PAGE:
Since the age of antiquity individuals of wealth have acquired, traded, and competed over objects of beauty and inspiration. What is new is the preponderance of data that serves to provide art investors with an understanding of the risk/return potential inherent in this alternative asset class. The historical performance that emerges from analysis of this data can be highly attractive for the steward of a family collection.

Cultivating Future Generations of "Founders"

While it is easy to fault later generations for failing to look after the family art, the inflection point in the rise and fall of a family collection typically occurs when the founding generation are faced what to do with the collection when they are no longer able to maintain it.

Some founders decide to either transition the collection into museums, continuing to play a key role in their development, or donate them so that they can enjoy them displayed at other institutions. For a great family collection selling is likely a last resort as it would mean dismantling a lifetime of work. However, even if the decision is not made until their death, most families care deeply for their collections and are interested in ensuring them a sound future.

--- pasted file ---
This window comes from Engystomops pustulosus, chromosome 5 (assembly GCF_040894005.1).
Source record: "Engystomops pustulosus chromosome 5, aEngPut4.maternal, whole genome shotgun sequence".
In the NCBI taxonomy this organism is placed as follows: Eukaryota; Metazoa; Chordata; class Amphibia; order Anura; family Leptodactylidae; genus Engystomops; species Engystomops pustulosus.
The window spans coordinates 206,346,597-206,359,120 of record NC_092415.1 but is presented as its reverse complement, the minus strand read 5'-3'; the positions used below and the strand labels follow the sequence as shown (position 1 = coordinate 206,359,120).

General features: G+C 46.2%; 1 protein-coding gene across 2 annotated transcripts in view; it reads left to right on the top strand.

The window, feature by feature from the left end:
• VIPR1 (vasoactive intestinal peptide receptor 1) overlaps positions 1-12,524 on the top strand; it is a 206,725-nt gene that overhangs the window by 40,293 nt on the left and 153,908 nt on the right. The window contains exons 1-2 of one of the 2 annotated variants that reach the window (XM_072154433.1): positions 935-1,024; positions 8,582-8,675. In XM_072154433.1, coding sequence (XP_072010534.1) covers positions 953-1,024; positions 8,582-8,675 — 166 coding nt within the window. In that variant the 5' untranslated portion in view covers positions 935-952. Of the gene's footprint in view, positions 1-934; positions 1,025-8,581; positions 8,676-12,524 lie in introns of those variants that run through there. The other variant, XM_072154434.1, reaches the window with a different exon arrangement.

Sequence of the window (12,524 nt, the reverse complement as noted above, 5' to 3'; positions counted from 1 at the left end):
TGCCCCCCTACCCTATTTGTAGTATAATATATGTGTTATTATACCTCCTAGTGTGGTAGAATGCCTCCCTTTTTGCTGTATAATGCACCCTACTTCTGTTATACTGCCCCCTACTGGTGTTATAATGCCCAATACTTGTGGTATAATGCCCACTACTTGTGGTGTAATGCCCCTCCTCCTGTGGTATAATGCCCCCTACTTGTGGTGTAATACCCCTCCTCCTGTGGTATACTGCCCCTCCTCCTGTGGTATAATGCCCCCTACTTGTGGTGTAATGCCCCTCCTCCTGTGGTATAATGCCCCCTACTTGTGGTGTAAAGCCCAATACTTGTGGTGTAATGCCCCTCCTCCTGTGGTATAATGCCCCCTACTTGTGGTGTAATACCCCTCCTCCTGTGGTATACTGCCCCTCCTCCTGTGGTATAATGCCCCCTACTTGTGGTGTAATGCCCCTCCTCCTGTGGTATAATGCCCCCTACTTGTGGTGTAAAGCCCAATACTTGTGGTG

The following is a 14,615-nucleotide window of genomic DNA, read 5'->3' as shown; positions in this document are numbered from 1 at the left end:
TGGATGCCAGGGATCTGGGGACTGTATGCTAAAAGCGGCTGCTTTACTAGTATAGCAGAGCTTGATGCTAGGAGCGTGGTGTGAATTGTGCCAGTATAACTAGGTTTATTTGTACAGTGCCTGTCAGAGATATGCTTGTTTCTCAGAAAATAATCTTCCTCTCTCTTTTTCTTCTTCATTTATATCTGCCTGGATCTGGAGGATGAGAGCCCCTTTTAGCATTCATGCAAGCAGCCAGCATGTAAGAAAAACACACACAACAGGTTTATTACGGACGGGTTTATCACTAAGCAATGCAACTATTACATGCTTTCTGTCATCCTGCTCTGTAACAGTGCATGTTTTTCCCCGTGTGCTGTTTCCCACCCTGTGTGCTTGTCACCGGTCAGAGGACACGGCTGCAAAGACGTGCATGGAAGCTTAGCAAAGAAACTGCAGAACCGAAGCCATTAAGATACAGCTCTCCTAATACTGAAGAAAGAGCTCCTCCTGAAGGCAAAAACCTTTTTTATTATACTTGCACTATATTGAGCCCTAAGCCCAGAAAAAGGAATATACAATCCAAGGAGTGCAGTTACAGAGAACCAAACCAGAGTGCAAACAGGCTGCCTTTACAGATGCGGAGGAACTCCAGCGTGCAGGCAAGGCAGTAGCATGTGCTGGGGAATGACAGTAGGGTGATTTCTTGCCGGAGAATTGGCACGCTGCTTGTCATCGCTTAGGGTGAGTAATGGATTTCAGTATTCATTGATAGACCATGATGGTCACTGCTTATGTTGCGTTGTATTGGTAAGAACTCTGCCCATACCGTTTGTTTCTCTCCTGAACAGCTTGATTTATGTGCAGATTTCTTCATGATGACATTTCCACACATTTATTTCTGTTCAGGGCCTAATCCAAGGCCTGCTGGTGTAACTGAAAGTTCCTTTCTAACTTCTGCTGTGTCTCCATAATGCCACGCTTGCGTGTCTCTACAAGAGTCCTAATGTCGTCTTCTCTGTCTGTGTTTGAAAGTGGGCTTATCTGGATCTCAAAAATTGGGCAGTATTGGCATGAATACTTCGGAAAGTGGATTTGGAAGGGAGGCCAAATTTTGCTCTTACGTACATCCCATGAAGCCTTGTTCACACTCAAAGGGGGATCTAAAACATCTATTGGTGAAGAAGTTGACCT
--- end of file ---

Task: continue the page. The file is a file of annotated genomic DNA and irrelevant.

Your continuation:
Cultivating future generations of "founders" requires developing and executing a succession plan and a genuine commitment by heirs. Family leaders must take concrete actions to cultivate the needed capabilities within the family. Specifically, they should create space for future leaders to develop the ability to thrive in the unstructured and ambiguous environment that typically defines the art market.

For families with fiduciary structures such as art foundations or trusts, future heirs should serve on their committees or boards as a training ground which will help them to learn and practice the skills they will need.  And to the extent that future generations demonstrate a passion for art, identifying and cultivating this passion is another means by which families can perpetuate a culture of ownership necessary for value creation across generations. This ethos, above all else, is the fundamental value that family stewardship rests upon.

Family collections that succeed are those that have struck the right balance between the needs of the collection and those of the family. They usually have a family ‘strategic plan’ to help guide their efforts towards shared objectives and goals, as well as formal family meetings and a formal constitution or set of rules. Just as with running a successful family company, family-owned art collections must find a solution to one central, overriding family issue – they must formulate and adopt policies that strike an appropriate balance between the best interests of the collection on the one hand, and the well-being of the family on the other.

Steps to Survival of the Family Collection

Despite many well publicized success stories, it’s a sobering fact that very few established family collections survive through to the second generation. So much depends on the ability of family members to communicate with each other about their worries and aspirations, and on their ability to work together to develop a cohesive approach. Three key conclusions are that: